Similarly, the Stockholm Resilience Center came up with nine planetary boundaries - limits that we ought to stay within. Unfortunately, our report card is not looking great thus far. Biodiversity and biochemical flows are big fat F’s, officially listed as ‘Beyond zone of uncertainty (high risk).’ Yet we are not doing much better on land-system change and climate change, ranked in the ‘In the zone of uncertainty (increasing risk),’ which means that they still crossed the borders of the safe zone. 


                       Five transformational policies for a prosperous and sustainable world | Johan Rockström


If you need more proof that we are running out of the planet, the Earth Overshoot Day will give it to you. The initiative itself claims that: “Earth Overshoot Day marks the date when humanity’s demand for ecological resources (fish and forests, for instance) and services in a given year exceeds what Earth can regenerate in that year.” This day was on July 29 in 2019, meaning that there are five months in the year that we cannot account for.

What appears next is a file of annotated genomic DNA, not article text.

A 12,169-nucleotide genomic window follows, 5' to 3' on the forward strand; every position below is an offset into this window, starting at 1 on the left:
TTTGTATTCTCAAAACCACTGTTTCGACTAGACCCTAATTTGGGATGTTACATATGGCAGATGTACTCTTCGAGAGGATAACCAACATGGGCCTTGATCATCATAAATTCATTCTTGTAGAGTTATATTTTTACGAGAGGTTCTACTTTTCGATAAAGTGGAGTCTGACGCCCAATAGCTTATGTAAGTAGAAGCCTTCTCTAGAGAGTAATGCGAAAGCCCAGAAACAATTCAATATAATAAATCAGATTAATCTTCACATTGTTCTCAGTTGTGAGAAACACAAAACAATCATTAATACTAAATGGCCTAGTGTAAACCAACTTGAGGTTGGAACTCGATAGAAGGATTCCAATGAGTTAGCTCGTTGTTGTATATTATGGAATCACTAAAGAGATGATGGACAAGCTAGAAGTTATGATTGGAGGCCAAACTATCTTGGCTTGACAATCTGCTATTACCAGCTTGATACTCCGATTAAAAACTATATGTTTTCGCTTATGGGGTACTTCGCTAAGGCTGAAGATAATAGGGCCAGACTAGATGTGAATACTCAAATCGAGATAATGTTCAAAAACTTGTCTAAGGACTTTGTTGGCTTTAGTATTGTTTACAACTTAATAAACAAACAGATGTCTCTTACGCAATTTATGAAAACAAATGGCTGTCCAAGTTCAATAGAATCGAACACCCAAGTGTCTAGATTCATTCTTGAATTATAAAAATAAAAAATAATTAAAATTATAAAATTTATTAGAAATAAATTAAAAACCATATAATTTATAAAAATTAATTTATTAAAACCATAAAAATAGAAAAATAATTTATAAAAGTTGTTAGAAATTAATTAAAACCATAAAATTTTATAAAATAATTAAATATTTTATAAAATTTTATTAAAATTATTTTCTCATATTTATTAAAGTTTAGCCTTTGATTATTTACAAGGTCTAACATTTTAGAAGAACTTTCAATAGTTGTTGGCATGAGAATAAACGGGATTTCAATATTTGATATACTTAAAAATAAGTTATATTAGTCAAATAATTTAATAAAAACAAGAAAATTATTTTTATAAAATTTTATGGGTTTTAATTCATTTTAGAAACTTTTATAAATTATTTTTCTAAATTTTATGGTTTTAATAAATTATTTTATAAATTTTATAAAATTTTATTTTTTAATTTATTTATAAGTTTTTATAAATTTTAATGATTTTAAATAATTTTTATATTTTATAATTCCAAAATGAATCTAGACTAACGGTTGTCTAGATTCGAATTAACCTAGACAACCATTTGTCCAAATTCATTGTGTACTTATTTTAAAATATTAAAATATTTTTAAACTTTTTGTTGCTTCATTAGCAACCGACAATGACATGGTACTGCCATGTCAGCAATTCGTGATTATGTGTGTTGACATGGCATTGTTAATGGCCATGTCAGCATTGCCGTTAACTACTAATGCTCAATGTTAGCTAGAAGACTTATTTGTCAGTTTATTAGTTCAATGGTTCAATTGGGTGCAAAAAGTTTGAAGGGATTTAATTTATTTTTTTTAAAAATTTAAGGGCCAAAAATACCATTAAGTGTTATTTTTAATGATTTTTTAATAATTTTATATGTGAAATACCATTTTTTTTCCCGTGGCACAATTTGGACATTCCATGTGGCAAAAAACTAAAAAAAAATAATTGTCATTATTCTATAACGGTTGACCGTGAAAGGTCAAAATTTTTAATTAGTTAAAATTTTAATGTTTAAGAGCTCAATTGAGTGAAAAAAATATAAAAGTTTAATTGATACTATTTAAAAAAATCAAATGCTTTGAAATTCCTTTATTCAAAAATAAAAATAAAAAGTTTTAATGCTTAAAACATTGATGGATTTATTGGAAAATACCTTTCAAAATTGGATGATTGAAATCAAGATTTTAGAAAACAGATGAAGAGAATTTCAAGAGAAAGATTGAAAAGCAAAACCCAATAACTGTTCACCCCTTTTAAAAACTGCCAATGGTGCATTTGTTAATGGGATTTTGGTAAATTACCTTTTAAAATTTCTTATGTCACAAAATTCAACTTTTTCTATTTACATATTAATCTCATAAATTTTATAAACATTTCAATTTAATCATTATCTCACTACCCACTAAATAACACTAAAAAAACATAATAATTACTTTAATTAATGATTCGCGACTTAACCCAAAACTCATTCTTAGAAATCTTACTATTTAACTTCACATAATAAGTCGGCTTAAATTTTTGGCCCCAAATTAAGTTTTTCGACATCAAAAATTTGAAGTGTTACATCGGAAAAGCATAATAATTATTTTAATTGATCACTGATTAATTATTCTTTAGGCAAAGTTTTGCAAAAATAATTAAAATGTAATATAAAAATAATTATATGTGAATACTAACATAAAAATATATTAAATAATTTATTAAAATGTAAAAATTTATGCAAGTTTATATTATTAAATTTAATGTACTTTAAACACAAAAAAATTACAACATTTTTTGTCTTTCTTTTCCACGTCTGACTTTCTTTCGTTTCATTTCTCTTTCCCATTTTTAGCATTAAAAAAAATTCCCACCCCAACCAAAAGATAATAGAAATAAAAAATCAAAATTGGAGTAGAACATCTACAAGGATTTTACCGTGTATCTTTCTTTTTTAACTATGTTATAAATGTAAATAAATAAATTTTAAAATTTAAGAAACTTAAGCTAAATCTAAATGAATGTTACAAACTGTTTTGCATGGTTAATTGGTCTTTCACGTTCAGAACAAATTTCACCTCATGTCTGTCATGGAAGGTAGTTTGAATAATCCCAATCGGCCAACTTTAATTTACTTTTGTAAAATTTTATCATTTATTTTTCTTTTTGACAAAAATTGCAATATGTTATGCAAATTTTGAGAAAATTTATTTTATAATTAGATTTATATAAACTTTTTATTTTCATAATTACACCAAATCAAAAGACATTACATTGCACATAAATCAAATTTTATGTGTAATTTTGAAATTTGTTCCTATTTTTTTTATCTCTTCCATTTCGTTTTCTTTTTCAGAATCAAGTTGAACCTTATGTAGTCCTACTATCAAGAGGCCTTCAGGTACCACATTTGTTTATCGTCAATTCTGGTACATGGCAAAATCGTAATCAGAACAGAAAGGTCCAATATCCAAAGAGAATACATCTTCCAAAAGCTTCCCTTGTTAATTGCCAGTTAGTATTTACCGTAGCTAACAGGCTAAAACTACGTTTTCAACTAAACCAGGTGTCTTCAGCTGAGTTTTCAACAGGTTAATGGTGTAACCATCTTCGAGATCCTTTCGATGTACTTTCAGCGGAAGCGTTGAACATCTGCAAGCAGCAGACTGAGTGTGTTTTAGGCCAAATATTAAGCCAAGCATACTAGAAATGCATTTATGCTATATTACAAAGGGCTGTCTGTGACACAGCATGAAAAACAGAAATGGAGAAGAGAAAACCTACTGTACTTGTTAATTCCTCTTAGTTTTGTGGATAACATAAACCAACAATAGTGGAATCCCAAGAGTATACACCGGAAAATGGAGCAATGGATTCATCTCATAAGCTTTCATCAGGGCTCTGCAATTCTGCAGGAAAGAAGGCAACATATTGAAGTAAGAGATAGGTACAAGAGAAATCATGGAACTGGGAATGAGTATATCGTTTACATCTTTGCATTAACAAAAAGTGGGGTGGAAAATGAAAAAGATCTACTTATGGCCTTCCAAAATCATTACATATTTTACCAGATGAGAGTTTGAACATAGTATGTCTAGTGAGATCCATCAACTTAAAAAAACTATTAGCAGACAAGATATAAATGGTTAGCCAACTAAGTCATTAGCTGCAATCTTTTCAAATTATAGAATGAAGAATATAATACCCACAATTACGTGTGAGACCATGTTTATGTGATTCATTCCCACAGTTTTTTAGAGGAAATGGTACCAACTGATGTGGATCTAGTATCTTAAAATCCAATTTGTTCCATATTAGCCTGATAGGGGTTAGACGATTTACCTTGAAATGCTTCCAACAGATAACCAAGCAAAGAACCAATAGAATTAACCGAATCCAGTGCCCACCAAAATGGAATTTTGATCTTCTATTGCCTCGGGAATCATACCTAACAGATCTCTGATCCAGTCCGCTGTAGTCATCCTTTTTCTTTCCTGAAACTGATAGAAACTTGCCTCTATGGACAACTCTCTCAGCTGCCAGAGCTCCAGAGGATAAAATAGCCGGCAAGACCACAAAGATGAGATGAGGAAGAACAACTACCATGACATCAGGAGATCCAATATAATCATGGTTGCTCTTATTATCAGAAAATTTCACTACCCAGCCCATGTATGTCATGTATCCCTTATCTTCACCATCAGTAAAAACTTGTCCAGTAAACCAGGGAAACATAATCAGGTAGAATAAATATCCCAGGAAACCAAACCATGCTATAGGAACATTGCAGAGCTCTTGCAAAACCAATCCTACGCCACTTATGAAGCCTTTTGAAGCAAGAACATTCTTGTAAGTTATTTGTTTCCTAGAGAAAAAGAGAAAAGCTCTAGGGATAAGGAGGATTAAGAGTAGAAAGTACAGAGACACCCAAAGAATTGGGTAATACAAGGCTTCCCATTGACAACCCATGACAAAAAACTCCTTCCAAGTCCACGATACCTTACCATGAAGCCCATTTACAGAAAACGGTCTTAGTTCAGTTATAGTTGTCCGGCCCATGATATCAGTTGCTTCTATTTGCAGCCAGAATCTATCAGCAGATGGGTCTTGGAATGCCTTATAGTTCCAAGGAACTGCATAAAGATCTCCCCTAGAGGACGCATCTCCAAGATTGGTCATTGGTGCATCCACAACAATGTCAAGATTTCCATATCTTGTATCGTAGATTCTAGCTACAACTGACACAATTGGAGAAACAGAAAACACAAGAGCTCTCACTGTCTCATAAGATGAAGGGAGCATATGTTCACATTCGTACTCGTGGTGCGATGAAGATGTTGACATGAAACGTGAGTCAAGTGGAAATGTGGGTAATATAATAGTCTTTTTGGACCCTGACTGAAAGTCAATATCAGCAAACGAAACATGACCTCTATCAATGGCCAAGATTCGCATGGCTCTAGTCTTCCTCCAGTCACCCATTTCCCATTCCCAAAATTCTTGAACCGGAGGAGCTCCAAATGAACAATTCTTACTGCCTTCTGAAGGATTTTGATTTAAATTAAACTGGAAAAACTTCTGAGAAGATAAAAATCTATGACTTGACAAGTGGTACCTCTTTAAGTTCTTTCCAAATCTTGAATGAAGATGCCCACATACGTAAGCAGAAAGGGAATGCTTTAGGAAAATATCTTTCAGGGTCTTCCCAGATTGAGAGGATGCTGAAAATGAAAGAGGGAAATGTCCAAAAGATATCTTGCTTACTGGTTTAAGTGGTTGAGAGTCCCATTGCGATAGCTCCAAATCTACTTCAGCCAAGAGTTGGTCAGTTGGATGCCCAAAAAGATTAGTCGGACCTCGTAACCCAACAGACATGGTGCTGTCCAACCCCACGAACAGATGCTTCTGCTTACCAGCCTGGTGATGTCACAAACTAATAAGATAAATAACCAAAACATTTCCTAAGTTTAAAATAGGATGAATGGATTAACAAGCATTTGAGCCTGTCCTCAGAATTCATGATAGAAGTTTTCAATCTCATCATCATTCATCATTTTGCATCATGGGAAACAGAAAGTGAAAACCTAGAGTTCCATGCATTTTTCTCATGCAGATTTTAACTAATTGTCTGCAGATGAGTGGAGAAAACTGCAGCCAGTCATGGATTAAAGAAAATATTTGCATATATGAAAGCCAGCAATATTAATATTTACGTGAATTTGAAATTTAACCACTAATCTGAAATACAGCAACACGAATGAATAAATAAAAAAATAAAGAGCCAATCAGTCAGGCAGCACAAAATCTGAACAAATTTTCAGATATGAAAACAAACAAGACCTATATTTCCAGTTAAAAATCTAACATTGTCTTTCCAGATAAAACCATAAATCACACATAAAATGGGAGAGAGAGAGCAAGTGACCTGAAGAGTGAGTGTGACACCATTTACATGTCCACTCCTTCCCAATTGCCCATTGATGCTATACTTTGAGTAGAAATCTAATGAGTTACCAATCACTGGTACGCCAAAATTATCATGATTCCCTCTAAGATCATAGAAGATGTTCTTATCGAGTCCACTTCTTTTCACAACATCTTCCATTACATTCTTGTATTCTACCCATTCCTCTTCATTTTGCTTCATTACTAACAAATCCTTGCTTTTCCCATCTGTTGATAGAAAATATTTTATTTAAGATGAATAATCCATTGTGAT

Recommended: Circular Architecture 'The GreenHouse': Utrecht, Netherlands

Circular Economy Falling Short

The problem is that the circular economy does nothing to address these issues. Sure, it tries to guarantee that the situation does not become worse. Yet making it better, that is where we fail. Most even use the wording ‘minimizing’ when it comes to discussing the use of scarce resources and waste. This is not really what we ought to be looking for if we want to make the world better.

Instead, we should be fighting to make the world better throughout our value chain - in doing so, creating a world that will give back to us in equal parts, while staying within her precious boundaries. One way of doing this is by ensuring that we only use abundantly available materials, preferably at a hand’s reach. Producing locally is another big thing, adhering to safe and socially acceptable business practices.

Locally Grown Organic Materials